There are IObservable and IObserver interfaces in .NET (also here and here). Interestingly, the concrete implementation of the IObserver does not hold a direct reference to the IObservable. It doesn't know who it's subscribed to. It can only invoke the unsubscriber. "Please pull the pin to unsubscribe."
edit: The unsubscriber implements the
IDisposable. I think, this scheme was employed to prevent the lapsed listener problem.
Two things are not entirely clear to me, though.
- Does the inner Unsubscriber class provide the subscribe-and-forget behavior? Who (and when exactly) calls
IDisposable.Dispose()on the Unsubscriber? Garbage collector (GC) is not deterministic.
[Disclaimer: overall, I've spent more time with C and C++ than with C# .]
What should happen if I want to subscribe an observer K to an observable L1 and the observer is already subscribed to some other observable L2?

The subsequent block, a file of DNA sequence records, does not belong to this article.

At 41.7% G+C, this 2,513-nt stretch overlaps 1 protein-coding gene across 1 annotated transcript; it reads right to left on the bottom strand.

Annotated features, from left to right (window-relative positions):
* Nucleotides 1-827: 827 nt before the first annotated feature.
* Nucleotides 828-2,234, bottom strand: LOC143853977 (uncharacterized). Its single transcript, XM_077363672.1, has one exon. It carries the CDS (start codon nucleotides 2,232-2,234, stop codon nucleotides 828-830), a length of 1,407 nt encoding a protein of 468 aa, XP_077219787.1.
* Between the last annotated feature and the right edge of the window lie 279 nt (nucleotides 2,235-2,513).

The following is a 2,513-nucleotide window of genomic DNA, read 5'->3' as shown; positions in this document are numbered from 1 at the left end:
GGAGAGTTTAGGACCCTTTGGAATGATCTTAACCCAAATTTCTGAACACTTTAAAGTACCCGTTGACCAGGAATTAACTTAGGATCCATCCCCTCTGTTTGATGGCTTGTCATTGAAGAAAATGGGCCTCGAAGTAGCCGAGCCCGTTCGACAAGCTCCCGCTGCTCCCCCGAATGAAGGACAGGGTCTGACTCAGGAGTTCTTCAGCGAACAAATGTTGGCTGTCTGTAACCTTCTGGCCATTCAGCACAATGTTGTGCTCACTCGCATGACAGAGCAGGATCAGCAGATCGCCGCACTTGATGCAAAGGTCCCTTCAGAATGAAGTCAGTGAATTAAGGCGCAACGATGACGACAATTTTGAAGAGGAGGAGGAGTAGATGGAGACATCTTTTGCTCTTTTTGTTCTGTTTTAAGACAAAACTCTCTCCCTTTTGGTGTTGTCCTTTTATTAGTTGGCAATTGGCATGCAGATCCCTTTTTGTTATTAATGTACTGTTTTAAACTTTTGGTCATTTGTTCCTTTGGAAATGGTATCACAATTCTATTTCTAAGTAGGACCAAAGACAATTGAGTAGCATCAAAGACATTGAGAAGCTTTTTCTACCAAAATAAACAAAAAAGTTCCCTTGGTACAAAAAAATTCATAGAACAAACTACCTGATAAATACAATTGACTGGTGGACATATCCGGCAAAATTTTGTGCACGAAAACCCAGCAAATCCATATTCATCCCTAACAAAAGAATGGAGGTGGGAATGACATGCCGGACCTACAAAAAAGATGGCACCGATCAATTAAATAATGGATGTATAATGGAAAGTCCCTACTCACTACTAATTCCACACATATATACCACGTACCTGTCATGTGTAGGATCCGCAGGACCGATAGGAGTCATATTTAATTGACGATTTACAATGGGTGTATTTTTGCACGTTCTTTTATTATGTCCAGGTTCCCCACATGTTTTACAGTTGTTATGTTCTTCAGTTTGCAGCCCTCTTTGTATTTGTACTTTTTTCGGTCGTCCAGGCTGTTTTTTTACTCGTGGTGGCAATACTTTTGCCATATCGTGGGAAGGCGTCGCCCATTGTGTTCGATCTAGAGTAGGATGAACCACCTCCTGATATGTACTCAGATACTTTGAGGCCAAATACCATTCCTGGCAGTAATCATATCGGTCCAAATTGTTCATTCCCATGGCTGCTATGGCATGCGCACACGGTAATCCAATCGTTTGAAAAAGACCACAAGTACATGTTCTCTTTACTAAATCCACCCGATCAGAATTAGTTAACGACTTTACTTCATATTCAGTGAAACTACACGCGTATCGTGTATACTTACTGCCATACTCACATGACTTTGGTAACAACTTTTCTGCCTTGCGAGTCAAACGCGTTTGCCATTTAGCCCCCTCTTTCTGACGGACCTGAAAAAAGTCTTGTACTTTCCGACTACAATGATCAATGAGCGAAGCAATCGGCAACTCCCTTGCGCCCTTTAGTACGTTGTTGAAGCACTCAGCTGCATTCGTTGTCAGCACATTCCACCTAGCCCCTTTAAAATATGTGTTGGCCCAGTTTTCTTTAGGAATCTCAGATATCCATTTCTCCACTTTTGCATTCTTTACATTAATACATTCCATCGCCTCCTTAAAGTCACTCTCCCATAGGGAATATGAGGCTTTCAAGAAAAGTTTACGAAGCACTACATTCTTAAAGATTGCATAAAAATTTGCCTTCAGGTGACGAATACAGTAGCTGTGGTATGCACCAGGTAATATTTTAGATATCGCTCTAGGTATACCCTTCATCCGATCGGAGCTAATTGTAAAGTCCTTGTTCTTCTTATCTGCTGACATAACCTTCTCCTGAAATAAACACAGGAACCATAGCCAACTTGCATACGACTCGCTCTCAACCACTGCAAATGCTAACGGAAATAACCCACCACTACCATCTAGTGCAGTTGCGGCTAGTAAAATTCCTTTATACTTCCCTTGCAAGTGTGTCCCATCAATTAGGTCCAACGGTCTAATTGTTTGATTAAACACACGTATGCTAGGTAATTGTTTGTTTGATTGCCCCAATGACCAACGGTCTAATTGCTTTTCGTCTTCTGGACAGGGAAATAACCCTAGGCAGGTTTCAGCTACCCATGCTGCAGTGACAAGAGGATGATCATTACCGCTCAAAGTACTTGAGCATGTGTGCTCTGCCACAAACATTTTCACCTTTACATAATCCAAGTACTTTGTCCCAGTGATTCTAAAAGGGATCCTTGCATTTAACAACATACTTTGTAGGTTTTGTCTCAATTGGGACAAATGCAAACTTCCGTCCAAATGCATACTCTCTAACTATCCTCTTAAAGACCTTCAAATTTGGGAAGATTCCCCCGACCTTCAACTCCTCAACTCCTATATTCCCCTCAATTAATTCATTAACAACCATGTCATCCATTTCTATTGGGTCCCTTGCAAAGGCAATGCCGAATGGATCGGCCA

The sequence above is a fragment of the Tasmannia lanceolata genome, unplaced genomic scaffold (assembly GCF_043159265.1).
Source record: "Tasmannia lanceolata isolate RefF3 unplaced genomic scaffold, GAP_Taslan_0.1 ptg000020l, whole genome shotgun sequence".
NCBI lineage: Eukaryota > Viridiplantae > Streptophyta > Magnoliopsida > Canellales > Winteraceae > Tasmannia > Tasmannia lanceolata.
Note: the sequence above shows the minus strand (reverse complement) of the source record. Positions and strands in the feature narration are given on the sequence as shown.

K.Subscribe(L1); K.Subscribe(L2); K.Unsubscribe(); L1.PublishObservation(1003); L2.PublishObservation(1004);
When I ran this test code against MSDN's example, the observer remained subscribed to L1. This would be peculiar in real development. Potentially, there are 3 avenues to improve this:
- If the observer already has an unsubscriber instance (i.e. it’s already subscribed), then it quietly unsubscribes from the original provider before subscribing to a new one. This approach hides the fact that it’s no longer subscribed to the original provider, which may become a surprise later.
- If the observer already has an unsubscriber instance, then is throws an exception. A well-behaved calling code has to unsubscribe the observer explicitly.
- Observer subscribes to multiple providers. This is the most intriguing option, but can this be implemented with IObservable and IObserver? Let’s see. It is possible for the observer to keep a list of unsubscriber objects: one for each source. Unfortunately,
IObserver.OnComplete()does not provide a reference back to the provider who have sent it. So, the IObserver implementation with multiple providers would not be able to determine which one to unsubscribe from.
Was .NET's IObserver intended for subscribing to multiple IObservables?
Does the textbook definition of the observer pattern require that one observer has to be able to subscribe to multiple providers? Or is it optional and implementation-dependent?